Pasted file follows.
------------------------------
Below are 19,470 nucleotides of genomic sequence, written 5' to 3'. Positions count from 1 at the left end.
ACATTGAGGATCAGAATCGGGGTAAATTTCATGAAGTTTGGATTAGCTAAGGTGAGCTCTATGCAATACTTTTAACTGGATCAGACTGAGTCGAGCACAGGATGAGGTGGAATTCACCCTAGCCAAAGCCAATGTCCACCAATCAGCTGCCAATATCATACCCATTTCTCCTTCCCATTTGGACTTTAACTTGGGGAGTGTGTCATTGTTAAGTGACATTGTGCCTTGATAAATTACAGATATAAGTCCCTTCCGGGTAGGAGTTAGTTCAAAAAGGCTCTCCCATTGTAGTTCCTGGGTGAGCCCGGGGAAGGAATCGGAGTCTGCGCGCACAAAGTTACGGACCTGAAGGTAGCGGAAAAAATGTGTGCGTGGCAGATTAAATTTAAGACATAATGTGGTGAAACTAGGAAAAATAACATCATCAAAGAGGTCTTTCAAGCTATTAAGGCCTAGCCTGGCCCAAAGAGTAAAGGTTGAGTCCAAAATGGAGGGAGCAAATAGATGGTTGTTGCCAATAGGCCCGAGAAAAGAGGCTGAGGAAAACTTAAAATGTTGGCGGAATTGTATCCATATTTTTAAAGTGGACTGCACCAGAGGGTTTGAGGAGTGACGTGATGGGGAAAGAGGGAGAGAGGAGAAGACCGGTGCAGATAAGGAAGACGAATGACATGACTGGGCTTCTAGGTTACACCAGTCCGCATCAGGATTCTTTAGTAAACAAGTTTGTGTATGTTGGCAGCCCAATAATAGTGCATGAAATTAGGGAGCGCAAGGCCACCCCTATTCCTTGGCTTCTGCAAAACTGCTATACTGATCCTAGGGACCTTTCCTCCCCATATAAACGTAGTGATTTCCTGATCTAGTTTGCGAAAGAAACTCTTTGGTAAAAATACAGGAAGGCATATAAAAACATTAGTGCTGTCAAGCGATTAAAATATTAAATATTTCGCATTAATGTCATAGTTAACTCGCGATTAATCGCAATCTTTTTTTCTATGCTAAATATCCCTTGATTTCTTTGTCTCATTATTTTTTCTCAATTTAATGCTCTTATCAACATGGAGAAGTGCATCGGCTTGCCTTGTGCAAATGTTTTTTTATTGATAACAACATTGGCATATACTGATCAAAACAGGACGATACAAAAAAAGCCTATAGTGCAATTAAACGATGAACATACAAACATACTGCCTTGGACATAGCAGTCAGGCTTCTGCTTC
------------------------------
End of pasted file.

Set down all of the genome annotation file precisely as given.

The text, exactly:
Below are 19,470 nucleotides of genomic sequence, written 5' to 3'. Positions count from 1 at the left end.
ACATTGAGGATCAGAATCGGGGTAAATTTCATGAAGTTTGGATTAGCTAAGGTGAGCTCTATGCAATACTTTTAACTGGATCAGACTGAGTCGAGCACAGGATGAGGTGGAATTCACCCTAGCCAAAGCCAATGTCCACCAATCAGCTGCCAATATCATACCCATTTCTCCTTCCCATTTGGACTTTAACTTGGGGAGTGTGTCATTGTTAAGTGACATTGTGCCTTGATAAATTACAGATATAAGTCCCTTCCGGGTAGGAGTTAGTTCAAAAAGGCTCTCCCATTGTAGTTCCTGGGTGAGCCCGGGGAAGGAATCGGAGTCTGCGCGCACAAAGTTACGGACCTGAAGGTAGCGGAAAAAATGTGTGCGTGGCAGATTAAATTTAAGACATAATGTGGTGAAACTAGGAAAAATAACATCATCAAAGAGGTCTTTCAAGCTATTAAGGCCTAGCCTGGCCCAAAGAGTAAAGGTTGAGTCCAAAATGGAGGGAGCAAATAGATGGTTGTTGCCAATAGGCCCGAGAAAAGAGGCTGAGGAAAACTTAAAATGTTGGCGGAATTGTATCCATATTTTTAAAGTGGACTGCACCAGAGGGTTTGAGGAGTGACGTGATGGGGAAAGAGGGAGAGAGGAGAAGACCGGTGCAGATAAGGAAGACGAATGACATGACTGGGCTTCTAGGTTACACCAGTCCGCATCAGGATTCTTTAGTAAACAAGTTTGTGTATGTTGGCAGCCCAATAATAGTGCATGAAATTAGGGAGCGCAAGGCCACCCCTATTCCTTGGCTTCTGCAAAACTGCTATACTGATCCTAGGGACCTTTCCTCCCCATATAAACGTAGTGATTTCCTGATCTAGTTTGCGAAAGAAACTCTTTGGTAAAAATACAGGAAGGCATATAAAAACATTAGTGCTGTCAAGCGATTAAAATATTAAATATTTCGCATTAATGTCATAGTTAACTCGCGATTAATCGCAATCTTTTTTTCTATGCTAAATATCCCTTGATTTCTTTGTCTCATTATTTTTTCTCAATTTAATGCTCTTATCAACATGGAGAAGTGCATCGGCTTGCCTTGTGCAAATGTTTTTTTATTGATAACAACATTGGCATATACTGATCAAAACAGGACGATACAAAAAAAGCCTATAGTGCAATTAAACGATGAACATACAAACATACTGCCTTGGACATAGCAGTCAGGCTTCTGCTTC